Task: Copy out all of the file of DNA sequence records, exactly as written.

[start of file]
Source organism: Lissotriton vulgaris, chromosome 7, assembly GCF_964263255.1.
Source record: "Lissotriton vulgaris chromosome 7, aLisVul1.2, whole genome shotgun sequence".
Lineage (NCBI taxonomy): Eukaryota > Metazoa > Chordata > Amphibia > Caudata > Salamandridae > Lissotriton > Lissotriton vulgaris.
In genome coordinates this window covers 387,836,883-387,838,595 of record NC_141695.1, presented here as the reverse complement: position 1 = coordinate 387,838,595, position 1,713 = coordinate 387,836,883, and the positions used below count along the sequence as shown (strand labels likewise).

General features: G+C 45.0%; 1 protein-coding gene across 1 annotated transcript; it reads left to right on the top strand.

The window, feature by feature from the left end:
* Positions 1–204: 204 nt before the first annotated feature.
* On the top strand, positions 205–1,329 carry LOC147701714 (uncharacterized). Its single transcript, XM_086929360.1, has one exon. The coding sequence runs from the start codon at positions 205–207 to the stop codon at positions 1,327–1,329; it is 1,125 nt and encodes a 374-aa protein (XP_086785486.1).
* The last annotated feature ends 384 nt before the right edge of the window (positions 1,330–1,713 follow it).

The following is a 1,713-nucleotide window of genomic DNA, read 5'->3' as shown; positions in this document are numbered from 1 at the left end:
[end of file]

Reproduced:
Source organism: Lissotriton vulgaris, chromosome 7, assembly GCF_964263255.1.
Source record: "Lissotriton vulgaris chromosome 7, aLisVul1.2, whole genome shotgun sequence".
Lineage (NCBI taxonomy): Eukaryota > Metazoa > Chordata > Amphibia > Caudata > Salamandridae > Lissotriton > Lissotriton vulgaris.
In genome coordinates this window covers 387,836,883-387,838,595 of record NC_141695.1, presented here as the reverse complement: position 1 = coordinate 387,838,595, position 1,713 = coordinate 387,836,883, and the positions used below count along the sequence as shown (strand labels likewise).

General features: G+C 45.0%; 1 protein-coding gene across 1 annotated transcript; it reads left to right on the top strand.

The window, feature by feature from the left end:
* Positions 1–204: 204 nt before the first annotated feature.
* On the top strand, positions 205–1,329 carry LOC147701714 (uncharacterized). Its single transcript, XM_086929360.1, has one exon. The coding sequence runs from the start codon at positions 205–207 to the stop codon at positions 1,327–1,329; it is 1,125 nt and encodes a 374-aa protein (XP_086785486.1).
* The last annotated feature ends 384 nt before the right edge of the window (positions 1,330–1,713 follow it).

The following is a 1,713-nucleotide window of genomic DNA, read 5'->3' as shown; positions in this document are numbered from 1 at the left end: